Alan M. Reznik, M.D.
The knee has several weight bearing surfaces. The primary loads (weight) in the knee pass from the femur (thighbone) to the tibia (shinbone), with the curved surface of the femur resting on the relatively flat surface of the tibia. Like a mountain with a flat top, this flat surface is called the Tibial Plateau. This is a very sturdy surface, yet it is vulnerable to trauma and can break (fracture). The most common injuries result from a side blow to the knee. This can occur in sports, like skiing and football, or from trauma, like a fall or a car accident. The fracture below occurred when a large dog accidentally knocked its owner over from the side. The stress applied to the outer side of the knee can cause one of two injuries: rupture of the medial ligaments (medial collateral ligament sprain or tear) or collapse of the lateral plateau as seen here. You can imagine how the femur acts as a hammer as it hits the plateau in this type of injury.
There are many types of plateau fractures. These involve the outer (lateral) side, inner (medial) side or both sides (bi-condylar) of the plateau. If the surface is depressed or the sides of the bone are cracked, the plateau can no longer support the femur. This is made even worse if there is a ligament injury associated with the fracture. The unstable knee will be painful, unstable, swollen and often grossly deformed after the injury. The fracture can be detected by checking the medial and lateral stability of the knee, getting plain X-rays and performing CT scans (as in the CT generated image below in Fig 1). When there is instability during the exam or the fracture is significantly depressed (pushed down into the bone), it should be surgically repaired to preserve knee function.
A Coronal and Sagital CT Scan images of a Tibial Plateau Fracture (Below): This reconstructed image (made of many images reformatted by the computer) shows a lateral compression fracture through the lateral tibial plateau. The goal of treatment is to restore the height of the depressed fragment seen here.
Front view of laterally compressed fracture
Side, sagital, view of the same fracture
Arthroscopic view of the same fracture
Note how the depressed tibial plateau is no longer supporting the lateral meniscus. This explains the lateral knee instability.
Surgery is indicated when the surface is depressed or displaced significantly. Many years ago, up to one centimeter of displacement was accepted for surgery. Now, with CT scans and arthroscopic assisted techniques, no more than ½ a centimeter is accepted and, for some doctors, even less than that. If the plateau is injured and the fracture is depressed, the femur will “fall” into the defect, and the knee will be unstable in the direction of the fracture. Walking on the fracture will worsen the condition. Once the plateau is fractured, the patient should be braced or splinted and placed on crutches. A CT scan is used to “see” the displacement, the number of fractures and the location of the pieces. It can also aid in surgical planning if surgery is necessary. At the time of surgery, an open or arthroscopically assisted method may be used to reduce the fracture and re-align the joint. Bone graft, screws and/or a plate with screws will also be used to support the surface. Newer plates with “locking” screws have improved the strength of these repairs, and precontoured “anatomic” plates have also improved our ability to get a good reduction of the fracture with a better restoration of the normal anatomy. The case below shows the use of a pre-contoured locking plate. Remember that even with a perfect reduction, ideal plate fixation and bone grafting, we cannot undo the crushing injury to the cartilage surface at the time of the fracture. Many of the cartilage cells are killed in the initial blow to the knee, and that cannot be reversed.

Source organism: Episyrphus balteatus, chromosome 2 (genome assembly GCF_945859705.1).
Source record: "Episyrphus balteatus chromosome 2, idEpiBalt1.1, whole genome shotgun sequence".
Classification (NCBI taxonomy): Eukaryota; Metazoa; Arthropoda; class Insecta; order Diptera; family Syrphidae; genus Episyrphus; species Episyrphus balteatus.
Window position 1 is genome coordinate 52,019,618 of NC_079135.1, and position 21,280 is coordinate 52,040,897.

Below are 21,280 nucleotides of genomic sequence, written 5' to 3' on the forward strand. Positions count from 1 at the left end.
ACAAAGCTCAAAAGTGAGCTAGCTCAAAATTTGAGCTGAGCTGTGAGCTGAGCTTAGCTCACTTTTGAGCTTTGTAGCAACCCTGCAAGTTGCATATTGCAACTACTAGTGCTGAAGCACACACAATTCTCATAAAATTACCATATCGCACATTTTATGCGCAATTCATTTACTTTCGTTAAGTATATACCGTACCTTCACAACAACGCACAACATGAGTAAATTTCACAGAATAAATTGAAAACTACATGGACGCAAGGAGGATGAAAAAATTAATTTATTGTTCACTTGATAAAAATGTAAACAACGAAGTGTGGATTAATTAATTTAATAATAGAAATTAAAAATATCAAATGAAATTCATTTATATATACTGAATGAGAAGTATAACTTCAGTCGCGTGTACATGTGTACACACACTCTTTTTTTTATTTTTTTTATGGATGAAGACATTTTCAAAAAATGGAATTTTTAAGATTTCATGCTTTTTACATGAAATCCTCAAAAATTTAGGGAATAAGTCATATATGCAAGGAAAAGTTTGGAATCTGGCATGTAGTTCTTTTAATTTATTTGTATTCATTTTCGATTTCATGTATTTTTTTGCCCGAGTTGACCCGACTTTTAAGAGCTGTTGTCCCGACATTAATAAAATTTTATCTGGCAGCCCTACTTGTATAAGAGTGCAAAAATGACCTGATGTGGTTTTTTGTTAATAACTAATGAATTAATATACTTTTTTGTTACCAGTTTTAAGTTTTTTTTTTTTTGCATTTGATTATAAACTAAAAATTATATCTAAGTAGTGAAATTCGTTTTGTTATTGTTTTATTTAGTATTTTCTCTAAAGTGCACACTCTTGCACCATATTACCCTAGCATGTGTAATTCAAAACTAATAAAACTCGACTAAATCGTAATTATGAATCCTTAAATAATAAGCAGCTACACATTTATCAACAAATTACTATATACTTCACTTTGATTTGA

Intra-operative X-ray of the scope in place and a trial positioning of the plate with the bone elevated to its normal height.
An arthroscopic view of the reduced fracture while the plate and pins are placed. The meniscus is now supported by the bone below.
The plate is being placed in position, with the scope inside the knee checking the reduction. The fracture and the plate are being held with temporary pins before the screws are placed.
Intra-operative fluoroscopic X-rays:
Side view of the plate in place
Final view of the fracture reduced, the bone graft in place and the plate affixed to the bone with the locking screws to fully stabilize the fracture.
This is the final position of the plate in place with eight screws, as seen through the lateral “lazy S” incision. Four screws are holding the tibial plateau surface up; four are fixing the plate to the shaft of the tibia and the medial side of the knee.
Once the fracture is reduced and fixed in place with the plate and screws, the wound is closed, and the patient is placed in a straight knee brace to protect the knee. He or she may not fully weight-bear for at least 6 to 12 weeks post-operatively, depending on the nature of the fracture, depth of the defect, amount of bone graft used and the surgeon's assessment of the quality of the bone fixation.